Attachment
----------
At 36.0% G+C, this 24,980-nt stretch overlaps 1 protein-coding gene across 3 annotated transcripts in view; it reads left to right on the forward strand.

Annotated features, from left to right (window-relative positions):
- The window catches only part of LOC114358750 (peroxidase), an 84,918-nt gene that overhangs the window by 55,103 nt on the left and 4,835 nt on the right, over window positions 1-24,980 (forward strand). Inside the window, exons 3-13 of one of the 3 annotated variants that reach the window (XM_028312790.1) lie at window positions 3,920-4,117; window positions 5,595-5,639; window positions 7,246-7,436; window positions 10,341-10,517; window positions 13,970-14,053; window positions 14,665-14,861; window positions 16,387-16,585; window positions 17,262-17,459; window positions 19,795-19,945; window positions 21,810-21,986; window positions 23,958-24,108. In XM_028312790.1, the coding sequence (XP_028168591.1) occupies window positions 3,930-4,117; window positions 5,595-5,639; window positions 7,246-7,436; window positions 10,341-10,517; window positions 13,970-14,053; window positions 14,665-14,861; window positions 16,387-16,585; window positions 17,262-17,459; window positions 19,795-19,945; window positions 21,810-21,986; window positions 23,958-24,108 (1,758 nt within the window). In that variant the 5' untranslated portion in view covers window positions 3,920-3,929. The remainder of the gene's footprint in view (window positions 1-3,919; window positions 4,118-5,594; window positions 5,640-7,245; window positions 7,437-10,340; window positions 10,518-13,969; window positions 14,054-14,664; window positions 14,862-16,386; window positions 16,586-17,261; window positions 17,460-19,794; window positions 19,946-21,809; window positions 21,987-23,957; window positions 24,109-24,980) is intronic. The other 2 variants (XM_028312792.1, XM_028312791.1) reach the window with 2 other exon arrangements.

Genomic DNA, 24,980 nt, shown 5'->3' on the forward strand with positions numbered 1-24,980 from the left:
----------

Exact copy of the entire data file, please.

At 36.0% G+C, this 24,980-nt stretch overlaps 1 protein-coding gene across 3 annotated transcripts in view; it reads left to right on the forward strand.

Annotated features, from left to right (window-relative positions):
- The window catches only part of LOC114358750 (peroxidase), an 84,918-nt gene that overhangs the window by 55,103 nt on the left and 4,835 nt on the right, over window positions 1-24,980 (forward strand). Inside the window, exons 3-13 of one of the 3 annotated variants that reach the window (XM_028312790.1) lie at window positions 3,920-4,117; window positions 5,595-5,639; window positions 7,246-7,436; window positions 10,341-10,517; window positions 13,970-14,053; window positions 14,665-14,861; window positions 16,387-16,585; window positions 17,262-17,459; window positions 19,795-19,945; window positions 21,810-21,986; window positions 23,958-24,108. In XM_028312790.1, the coding sequence (XP_028168591.1) occupies window positions 3,930-4,117; window positions 5,595-5,639; window positions 7,246-7,436; window positions 10,341-10,517; window positions 13,970-14,053; window positions 14,665-14,861; window positions 16,387-16,585; window positions 17,262-17,459; window positions 19,795-19,945; window positions 21,810-21,986; window positions 23,958-24,108 (1,758 nt within the window). In that variant the 5' untranslated portion in view covers window positions 3,920-3,929. The remainder of the gene's footprint in view (window positions 1-3,919; window positions 4,118-5,594; window positions 5,640-7,245; window positions 7,437-10,340; window positions 10,518-13,969; window positions 14,054-14,664; window positions 14,862-16,386; window positions 16,586-17,261; window positions 17,460-19,794; window positions 19,946-21,809; window positions 21,987-23,957; window positions 24,109-24,980) is intronic. The other 2 variants (XM_028312792.1, XM_028312791.1) reach the window with 2 other exon arrangements.

Genomic DNA, 24,980 nt, shown 5'->3' on the forward strand with positions numbered 1-24,980 from the left: